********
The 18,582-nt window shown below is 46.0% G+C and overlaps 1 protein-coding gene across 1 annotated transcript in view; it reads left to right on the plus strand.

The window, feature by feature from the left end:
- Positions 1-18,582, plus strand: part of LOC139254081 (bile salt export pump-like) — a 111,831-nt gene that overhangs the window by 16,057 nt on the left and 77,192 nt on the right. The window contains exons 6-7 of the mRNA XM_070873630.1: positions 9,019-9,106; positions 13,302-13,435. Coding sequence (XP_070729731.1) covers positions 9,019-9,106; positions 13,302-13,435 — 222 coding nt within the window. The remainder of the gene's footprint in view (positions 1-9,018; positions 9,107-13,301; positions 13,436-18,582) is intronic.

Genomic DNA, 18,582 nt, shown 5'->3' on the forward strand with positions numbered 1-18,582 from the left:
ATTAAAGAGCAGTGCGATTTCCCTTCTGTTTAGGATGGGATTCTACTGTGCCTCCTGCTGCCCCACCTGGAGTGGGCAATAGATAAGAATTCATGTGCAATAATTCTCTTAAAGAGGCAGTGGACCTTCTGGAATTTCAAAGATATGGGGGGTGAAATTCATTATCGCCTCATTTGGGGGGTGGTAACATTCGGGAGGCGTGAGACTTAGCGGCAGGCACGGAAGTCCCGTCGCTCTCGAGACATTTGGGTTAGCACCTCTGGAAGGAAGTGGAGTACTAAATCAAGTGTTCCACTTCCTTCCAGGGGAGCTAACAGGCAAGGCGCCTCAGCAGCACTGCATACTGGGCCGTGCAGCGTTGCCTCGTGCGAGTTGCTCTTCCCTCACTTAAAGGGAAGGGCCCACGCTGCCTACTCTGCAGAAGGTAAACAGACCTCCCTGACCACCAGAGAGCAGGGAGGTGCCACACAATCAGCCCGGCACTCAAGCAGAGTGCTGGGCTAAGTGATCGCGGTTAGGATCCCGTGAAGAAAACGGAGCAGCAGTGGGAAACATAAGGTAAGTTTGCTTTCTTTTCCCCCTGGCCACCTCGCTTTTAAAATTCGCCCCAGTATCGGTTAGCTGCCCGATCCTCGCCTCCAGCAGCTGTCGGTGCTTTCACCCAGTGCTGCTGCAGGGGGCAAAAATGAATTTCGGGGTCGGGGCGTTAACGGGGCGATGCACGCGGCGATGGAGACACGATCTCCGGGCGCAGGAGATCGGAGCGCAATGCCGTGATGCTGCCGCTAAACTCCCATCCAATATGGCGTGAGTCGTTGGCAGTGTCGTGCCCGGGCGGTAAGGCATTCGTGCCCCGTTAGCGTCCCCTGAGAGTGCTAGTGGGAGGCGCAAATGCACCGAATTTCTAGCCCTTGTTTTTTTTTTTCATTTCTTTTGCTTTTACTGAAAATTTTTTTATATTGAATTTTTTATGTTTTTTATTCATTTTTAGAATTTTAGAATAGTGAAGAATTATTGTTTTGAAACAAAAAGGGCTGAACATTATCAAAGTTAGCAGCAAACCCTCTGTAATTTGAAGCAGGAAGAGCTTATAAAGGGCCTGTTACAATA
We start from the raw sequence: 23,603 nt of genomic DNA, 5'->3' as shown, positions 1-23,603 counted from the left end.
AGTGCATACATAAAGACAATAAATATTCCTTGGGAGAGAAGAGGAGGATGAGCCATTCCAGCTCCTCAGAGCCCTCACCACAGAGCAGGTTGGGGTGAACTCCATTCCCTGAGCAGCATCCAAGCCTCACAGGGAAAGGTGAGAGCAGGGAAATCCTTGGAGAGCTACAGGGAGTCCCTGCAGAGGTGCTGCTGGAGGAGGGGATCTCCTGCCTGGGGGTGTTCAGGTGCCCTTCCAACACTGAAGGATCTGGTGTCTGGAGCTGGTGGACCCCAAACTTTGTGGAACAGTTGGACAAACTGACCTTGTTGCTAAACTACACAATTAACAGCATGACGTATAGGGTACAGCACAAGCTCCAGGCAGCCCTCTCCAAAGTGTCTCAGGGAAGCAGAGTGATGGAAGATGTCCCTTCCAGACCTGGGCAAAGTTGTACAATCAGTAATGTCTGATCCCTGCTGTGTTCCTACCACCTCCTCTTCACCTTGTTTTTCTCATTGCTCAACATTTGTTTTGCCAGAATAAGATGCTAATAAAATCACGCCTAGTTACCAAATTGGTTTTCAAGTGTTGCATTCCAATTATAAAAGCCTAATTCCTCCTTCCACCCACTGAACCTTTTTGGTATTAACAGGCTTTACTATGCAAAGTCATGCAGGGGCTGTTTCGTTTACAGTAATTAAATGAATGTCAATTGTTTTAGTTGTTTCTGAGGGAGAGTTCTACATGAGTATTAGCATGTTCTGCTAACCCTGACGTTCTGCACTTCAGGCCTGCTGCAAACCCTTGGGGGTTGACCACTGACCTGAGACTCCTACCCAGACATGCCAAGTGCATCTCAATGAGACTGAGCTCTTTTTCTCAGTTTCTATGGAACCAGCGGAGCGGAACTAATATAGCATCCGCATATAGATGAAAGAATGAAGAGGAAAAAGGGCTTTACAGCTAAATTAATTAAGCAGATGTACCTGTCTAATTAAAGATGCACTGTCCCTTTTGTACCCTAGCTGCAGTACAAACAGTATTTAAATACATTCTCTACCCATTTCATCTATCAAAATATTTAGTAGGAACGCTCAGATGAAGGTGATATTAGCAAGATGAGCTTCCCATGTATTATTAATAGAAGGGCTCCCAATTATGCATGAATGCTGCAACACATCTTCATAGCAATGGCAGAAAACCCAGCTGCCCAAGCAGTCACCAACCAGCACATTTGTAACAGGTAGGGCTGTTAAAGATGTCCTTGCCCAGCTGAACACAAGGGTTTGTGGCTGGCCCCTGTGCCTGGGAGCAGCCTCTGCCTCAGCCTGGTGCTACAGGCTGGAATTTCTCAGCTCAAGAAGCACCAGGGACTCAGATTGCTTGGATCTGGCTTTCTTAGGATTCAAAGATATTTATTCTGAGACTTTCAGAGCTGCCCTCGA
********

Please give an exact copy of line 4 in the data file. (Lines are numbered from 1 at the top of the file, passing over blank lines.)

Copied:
Genomic DNA, 18,582 nt, shown 5'->3' on the forward strand with positions numbered 1-18,582 from the left: